How Mainstream Retailers Can Meet the Sensory Needs of Post-COVID Beauty Consumers

How Mainstream Retailers Can Meet the Sensory Needs of Post-COVID Beauty Consumers

With the rapid advancement of digital commerce, physical retailers face the challenge of acquiring more efficient tools to compete in the physical world. This has become more urgent given the impact of the pandemic on physical stores.

“Certainly, the pandemic has made it more difficult for companies that rely on a face-to-face and face-to-face experience,” said Andrea Brown, design director at Mucca, a US-based design and branding company.

“Many industries that traditionally relied on in-store experiences, such as food shopping and high-end luxury goods, have moved online, demonstrating that there are other ways for brands to strengthen. trust outside the physical storefront. “

Even before the pandemic hit, some physical retailers were already taking a multisensory approach to ensure their spaces served more than a transactional function.

However, this approach had to evolve further in the era of COVID, where the tactile element is discouraged. This is a problem especially for beauty, where the experiences of touching and trying have long been considered essential.

“We don’t have a crystal ball when it comes to the pandemic, but it certainly highlighted the fact that it is even more essential to have a strong brand in times of uncertainty.” Brown said.

“People will always seek a personal connection with the businesses they support, so it’s more important than ever that brand communication makes people feel something, with a strong point of view and an authentic tone of voice. “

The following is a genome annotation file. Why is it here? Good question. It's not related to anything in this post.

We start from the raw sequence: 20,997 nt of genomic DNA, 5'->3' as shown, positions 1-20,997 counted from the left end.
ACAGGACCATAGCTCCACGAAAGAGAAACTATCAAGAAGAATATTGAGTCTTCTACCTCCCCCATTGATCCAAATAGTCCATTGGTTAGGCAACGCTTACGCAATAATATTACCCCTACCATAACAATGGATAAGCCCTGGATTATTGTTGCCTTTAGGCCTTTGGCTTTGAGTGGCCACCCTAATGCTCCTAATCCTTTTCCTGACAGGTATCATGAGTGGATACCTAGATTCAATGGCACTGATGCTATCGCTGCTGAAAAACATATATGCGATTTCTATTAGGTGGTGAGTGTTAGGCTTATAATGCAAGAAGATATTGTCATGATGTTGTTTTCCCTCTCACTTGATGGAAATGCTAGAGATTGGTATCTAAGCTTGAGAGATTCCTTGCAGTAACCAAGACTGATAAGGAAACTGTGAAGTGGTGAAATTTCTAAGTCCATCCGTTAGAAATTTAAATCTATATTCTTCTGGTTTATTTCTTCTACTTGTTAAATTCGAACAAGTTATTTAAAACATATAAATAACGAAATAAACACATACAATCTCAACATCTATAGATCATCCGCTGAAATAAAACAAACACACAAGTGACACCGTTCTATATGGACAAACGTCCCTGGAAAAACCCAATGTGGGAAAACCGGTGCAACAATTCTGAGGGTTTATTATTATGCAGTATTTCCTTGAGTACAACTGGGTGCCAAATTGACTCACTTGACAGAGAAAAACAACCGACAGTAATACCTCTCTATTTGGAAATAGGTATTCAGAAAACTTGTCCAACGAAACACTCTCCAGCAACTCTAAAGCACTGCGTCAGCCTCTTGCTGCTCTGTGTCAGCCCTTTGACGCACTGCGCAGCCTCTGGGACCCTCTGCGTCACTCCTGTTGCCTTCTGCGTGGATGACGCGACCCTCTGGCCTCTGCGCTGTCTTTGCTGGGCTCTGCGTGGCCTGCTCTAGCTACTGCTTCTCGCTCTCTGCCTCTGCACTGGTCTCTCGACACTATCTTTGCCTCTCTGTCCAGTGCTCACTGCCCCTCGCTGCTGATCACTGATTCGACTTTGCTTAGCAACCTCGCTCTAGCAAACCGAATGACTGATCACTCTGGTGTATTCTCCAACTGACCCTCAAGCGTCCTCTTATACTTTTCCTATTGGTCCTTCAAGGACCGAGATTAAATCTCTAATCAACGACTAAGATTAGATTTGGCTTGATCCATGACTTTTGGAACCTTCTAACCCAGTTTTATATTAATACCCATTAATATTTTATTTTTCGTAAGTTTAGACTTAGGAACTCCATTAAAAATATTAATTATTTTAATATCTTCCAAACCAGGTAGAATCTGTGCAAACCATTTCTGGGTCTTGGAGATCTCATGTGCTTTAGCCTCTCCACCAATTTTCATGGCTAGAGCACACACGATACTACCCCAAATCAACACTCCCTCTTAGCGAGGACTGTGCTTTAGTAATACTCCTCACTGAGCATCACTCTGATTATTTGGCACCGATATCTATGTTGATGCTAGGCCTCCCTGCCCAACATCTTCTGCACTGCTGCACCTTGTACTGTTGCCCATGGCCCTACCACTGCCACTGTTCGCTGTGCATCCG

Recently, the company worked with South Korean multi-brand beauty retailer Chicor to grab the attention of young, digital-native consumers.

The company worked with the Shinsegae-owned brand to develop a campaign, which consisted of a series of bold, vibrantly colored visuals designed to reflect the beauty retailer’s unique playful spirit.

Among the design elements, Mucca introduced a 3D treatment for the store’s typography and graphics, inspired by the rise of online retailing during the pandemic.

This gave the design aesthetic more of a “Digital sensation”which mimicked how models and products would appear in computer-generated cyberspace.

With a diluted multisensory experience, brands need to communicate through other assets like brand typography – think Apple, Amazon, Disney, and the typeface that immediately comes to mind.

“One of those most powerful assets is a recognizable typeface that speaks to consumers and becomes synonymous with your brand. For example, for Sephora, we created a set of custom typefaces that define the brand at every touchpoint. It has become an investment that will last well beyond the last marketing campaign. Brown said.

Future-Proof Retailing

The physical retail space faces more hurdles than the uncertainty brought about by the pandemic.

On the one hand, direct-to-consumer brands have increasingly become competitive players thanks to their ability to leverage the power of social media to connect with consumers on a more personal level.

“With their ability to be more nimble than traditional retailers, they can take more risk when it comes to their visual identities and marketing campaigns.”says Brown

Given the rapid development of trends, Brown said it’s essential for brands to allow room for change and progression.

“Trends come and go very quickly, largely because of the influence of social media. In creating the identity of the Chicor multi-brand store, we kept in mind that the system had to be designed to grow, evolve and be able to react to trends, while retaining its fundamental elements. This approach has helped her stay relevant and “future proof” while maintaining her loyal fan base. “